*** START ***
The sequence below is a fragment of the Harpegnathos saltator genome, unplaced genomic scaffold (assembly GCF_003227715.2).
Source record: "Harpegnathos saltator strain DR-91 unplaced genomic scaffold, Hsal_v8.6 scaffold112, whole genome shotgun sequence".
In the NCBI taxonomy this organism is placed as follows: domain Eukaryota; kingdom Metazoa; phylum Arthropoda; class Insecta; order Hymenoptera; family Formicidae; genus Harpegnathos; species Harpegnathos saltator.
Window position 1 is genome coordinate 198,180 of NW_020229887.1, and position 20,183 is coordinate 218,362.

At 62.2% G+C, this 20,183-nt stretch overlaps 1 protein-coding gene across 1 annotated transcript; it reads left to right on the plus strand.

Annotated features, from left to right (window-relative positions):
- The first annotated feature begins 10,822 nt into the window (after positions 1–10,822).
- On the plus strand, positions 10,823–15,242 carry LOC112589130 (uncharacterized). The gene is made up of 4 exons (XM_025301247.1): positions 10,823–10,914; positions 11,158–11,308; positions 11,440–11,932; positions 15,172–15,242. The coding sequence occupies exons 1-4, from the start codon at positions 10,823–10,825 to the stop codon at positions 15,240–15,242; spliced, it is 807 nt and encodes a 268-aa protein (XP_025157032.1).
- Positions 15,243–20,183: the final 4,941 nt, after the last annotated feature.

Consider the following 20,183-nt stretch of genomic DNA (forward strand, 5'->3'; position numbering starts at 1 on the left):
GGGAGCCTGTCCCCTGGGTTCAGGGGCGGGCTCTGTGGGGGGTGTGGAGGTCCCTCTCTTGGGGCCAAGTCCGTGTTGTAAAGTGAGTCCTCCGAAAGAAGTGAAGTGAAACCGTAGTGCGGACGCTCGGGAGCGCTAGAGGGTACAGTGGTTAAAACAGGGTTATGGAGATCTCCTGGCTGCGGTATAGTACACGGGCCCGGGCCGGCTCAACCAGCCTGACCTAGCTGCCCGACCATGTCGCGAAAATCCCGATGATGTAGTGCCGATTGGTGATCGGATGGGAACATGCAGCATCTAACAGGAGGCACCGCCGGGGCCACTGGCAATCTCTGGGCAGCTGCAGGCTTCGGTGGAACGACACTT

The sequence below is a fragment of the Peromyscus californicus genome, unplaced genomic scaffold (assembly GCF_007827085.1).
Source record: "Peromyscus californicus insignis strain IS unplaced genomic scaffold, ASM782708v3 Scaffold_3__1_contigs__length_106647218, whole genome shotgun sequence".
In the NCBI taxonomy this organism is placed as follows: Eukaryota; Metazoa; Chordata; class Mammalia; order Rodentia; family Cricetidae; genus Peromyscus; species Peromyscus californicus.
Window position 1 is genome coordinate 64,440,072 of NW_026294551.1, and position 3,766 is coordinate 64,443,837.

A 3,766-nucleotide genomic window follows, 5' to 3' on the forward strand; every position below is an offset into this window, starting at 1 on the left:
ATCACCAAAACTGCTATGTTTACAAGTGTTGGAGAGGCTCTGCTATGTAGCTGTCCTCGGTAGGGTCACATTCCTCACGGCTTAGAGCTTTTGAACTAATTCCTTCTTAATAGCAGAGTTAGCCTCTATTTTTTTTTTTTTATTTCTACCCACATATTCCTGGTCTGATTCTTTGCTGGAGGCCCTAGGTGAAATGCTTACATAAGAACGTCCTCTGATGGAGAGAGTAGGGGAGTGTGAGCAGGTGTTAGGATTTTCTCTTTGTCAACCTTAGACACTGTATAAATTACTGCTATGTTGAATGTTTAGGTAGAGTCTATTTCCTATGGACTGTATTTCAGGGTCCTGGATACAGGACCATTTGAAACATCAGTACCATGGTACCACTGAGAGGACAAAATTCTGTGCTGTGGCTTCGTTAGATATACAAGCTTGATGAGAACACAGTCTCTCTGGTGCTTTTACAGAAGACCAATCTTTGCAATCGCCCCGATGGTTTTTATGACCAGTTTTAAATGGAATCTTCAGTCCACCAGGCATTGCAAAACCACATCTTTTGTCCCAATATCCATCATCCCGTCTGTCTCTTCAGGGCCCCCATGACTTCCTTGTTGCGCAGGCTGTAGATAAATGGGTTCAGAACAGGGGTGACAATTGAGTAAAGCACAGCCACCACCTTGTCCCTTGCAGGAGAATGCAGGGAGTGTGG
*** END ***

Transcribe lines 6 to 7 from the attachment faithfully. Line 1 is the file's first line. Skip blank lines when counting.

Annotated features, from left to right (window-relative positions):
- The first annotated feature begins 10,822 nt into the window (after positions 1–10,822).